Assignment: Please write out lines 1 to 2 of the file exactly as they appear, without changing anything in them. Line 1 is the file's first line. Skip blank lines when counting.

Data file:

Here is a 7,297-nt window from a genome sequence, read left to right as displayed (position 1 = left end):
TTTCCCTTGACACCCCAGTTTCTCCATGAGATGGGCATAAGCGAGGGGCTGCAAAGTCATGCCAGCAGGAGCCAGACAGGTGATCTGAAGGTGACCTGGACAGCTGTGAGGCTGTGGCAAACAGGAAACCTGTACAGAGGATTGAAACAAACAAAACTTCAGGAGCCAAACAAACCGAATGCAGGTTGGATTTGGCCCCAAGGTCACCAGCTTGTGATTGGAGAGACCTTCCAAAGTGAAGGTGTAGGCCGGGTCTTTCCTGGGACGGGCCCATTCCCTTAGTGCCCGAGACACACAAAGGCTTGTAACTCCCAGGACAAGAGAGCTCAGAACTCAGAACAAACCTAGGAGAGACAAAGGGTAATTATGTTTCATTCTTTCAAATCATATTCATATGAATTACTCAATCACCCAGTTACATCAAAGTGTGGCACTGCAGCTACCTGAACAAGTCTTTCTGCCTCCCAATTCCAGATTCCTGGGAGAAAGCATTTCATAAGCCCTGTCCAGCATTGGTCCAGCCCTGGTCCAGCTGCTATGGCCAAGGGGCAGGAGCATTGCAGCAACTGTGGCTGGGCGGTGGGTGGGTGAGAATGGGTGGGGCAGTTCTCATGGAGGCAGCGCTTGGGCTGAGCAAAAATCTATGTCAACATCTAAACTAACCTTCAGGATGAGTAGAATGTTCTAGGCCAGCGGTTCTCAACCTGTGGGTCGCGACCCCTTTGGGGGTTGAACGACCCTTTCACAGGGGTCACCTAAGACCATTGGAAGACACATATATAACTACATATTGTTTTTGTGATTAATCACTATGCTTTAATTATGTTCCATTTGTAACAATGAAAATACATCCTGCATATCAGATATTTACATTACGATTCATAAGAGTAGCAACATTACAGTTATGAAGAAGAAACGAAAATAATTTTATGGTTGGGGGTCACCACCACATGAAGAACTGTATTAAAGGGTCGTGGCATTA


Here is a 7,297-nt window from a genome sequence, read left to right as displayed (position 1 = left end):
TTTCCCTTGACACCCCAGTTTCTCCATGAGATGGGCATAAGCGAGGGGCTGCAAAGTCATGCCAGCAGGAGCCAGACAGGTGATCTGAAGGTGACCTGGACAGCTGTGAGGCTGTGGCAAACAGGAAACCTGTACAGAGGATTGAAACAAACAAAACTTCAGGAGCCAAACAAACCGAATGCAGGTTGGATTTGGCCCCAAGGTCACCAGCTTGTGATTGGAGAGACCTTCCAAAGTGAAGGTGTAGGCCGGGTCTTTCCTGGGACGGGCCCATTCCCTTAGTGCCCGAGACACACAAAGGCTTGTAACTCCCAGGACAAGAGAGCTCAGAACTCAGAACAAACCTAGGAGAGACAAAGGGTAATTATGTTTCATTCTTTCAAATCATATTCATATGAATTACTCAATCACCCAGTTACATCAAAGTGTGGCACTGCAGCTACCTGAACAAGTCTTTCTGCCTCCCAATTCCAGATTCCTGGGAGAAAGCATTTCATAAGCCCTGTCCAGCATTGGTCCAGCCCTGGTCCAGCTGCTATGGCCAAGGGGCAGGAGCATTGCAGCAACTGTGGCTGGGCGGTGGGTGGGTGAGAATGGGTGGGGCAGTTCTCATGGAGGCAGCGCTTGGGCTGAGCAAAAATCTATGTCAACATCTAAACTAACCTTCAGGATGAGTAGAATGTTCTAGGCCAGCGGTTCTCAACCTGTGGGTCGCGACCCCTTTGGGGGTTGAACGACCCTTTCACAGGGGTCACCTAAGACCATTGGAAGACACATATATAACTACATATTGTTTTTGTGATTAATCACTATGCTTTAATTATGTTCCATTTGTAACAATGAAAATACATCCTGCATATCAGATATTTACATTACGATTCATAAGAGTAGCAACATTACAGTTATGAAGAAGAAACGAAAATAATTTTATGGTTGGGGGTCACCACCACATGAAGAACTGTATTAAAGGGTCGTGGCATTA